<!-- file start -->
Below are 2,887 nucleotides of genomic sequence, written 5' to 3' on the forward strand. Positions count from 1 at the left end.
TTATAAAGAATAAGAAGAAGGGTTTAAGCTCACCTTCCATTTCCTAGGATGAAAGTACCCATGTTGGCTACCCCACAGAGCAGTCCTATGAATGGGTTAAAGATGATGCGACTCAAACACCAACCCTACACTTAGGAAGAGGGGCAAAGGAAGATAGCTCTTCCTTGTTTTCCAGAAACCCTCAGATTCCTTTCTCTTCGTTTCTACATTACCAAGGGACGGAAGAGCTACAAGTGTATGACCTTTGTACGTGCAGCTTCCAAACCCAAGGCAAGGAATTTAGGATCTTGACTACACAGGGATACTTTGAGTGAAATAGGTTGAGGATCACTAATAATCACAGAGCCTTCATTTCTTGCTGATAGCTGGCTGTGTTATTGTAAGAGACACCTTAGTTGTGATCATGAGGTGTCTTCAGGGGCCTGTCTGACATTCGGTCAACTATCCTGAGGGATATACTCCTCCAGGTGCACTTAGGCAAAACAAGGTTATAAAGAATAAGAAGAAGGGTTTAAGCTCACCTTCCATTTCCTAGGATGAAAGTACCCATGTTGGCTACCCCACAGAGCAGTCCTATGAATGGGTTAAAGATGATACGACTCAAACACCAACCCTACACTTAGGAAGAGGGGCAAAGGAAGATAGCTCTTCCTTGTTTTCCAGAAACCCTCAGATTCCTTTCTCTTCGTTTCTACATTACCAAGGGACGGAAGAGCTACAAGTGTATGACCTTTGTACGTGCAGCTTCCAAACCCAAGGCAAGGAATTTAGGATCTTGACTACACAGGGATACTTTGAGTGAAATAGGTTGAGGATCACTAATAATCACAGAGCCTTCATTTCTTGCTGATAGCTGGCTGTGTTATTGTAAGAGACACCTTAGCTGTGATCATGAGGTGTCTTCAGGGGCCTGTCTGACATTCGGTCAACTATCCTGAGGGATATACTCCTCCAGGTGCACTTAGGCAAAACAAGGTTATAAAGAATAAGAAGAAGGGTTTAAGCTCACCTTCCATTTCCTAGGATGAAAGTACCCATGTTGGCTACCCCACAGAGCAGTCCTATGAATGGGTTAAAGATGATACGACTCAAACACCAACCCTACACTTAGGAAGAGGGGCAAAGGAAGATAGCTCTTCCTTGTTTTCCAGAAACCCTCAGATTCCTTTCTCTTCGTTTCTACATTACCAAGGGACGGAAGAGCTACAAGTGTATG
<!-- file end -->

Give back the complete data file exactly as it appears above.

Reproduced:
Below are 2,887 nucleotides of genomic sequence, written 5' to 3' on the forward strand. Positions count from 1 at the left end.
TTATAAAGAATAAGAAGAAGGGTTTAAGCTCACCTTCCATTTCCTAGGATGAAAGTACCCATGTTGGCTACCCCACAGAGCAGTCCTATGAATGGGTTAAAGATGATGCGACTCAAACACCAACCCTACACTTAGGAAGAGGGGCAAAGGAAGATAGCTCTTCCTTGTTTTCCAGAAACCCTCAGATTCCTTTCTCTTCGTTTCTACATTACCAAGGGACGGAAGAGCTACAAGTGTATGACCTTTGTACGTGCAGCTTCCAAACCCAAGGCAAGGAATTTAGGATCTTGACTACACAGGGATACTTTGAGTGAAATAGGTTGAGGATCACTAATAATCACAGAGCCTTCATTTCTTGCTGATAGCTGGCTGTGTTATTGTAAGAGACACCTTAGTTGTGATCATGAGGTGTCTTCAGGGGCCTGTCTGACATTCGGTCAACTATCCTGAGGGATATACTCCTCCAGGTGCACTTAGGCAAAACAAGGTTATAAAGAATAAGAAGAAGGGTTTAAGCTCACCTTCCATTTCCTAGGATGAAAGTACCCATGTTGGCTACCCCACAGAGCAGTCCTATGAATGGGTTAAAGATGATACGACTCAAACACCAACCCTACACTTAGGAAGAGGGGCAAAGGAAGATAGCTCTTCCTTGTTTTCCAGAAACCCTCAGATTCCTTTCTCTTCGTTTCTACATTACCAAGGGACGGAAGAGCTACAAGTGTATGACCTTTGTACGTGCAGCTTCCAAACCCAAGGCAAGGAATTTAGGATCTTGACTACACAGGGATACTTTGAGTGAAATAGGTTGAGGATCACTAATAATCACAGAGCCTTCATTTCTTGCTGATAGCTGGCTGTGTTATTGTAAGAGACACCTTAGCTGTGATCATGAGGTGTCTTCAGGGGCCTGTCTGACATTCGGTCAACTATCCTGAGGGATATACTCCTCCAGGTGCACTTAGGCAAAACAAGGTTATAAAGAATAAGAAGAAGGGTTTAAGCTCACCTTCCATTTCCTAGGATGAAAGTACCCATGTTGGCTACCCCACAGAGCAGTCCTATGAATGGGTTAAAGATGATACGACTCAAACACCAACCCTACACTTAGGAAGAGGGGCAAAGGAAGATAGCTCTTCCTTGTTTTCCAGAAACCCTCAGATTCCTTTCTCTTCGTTTCTACATTACCAAGGGACGGAAGAGCTACAAGTGTATG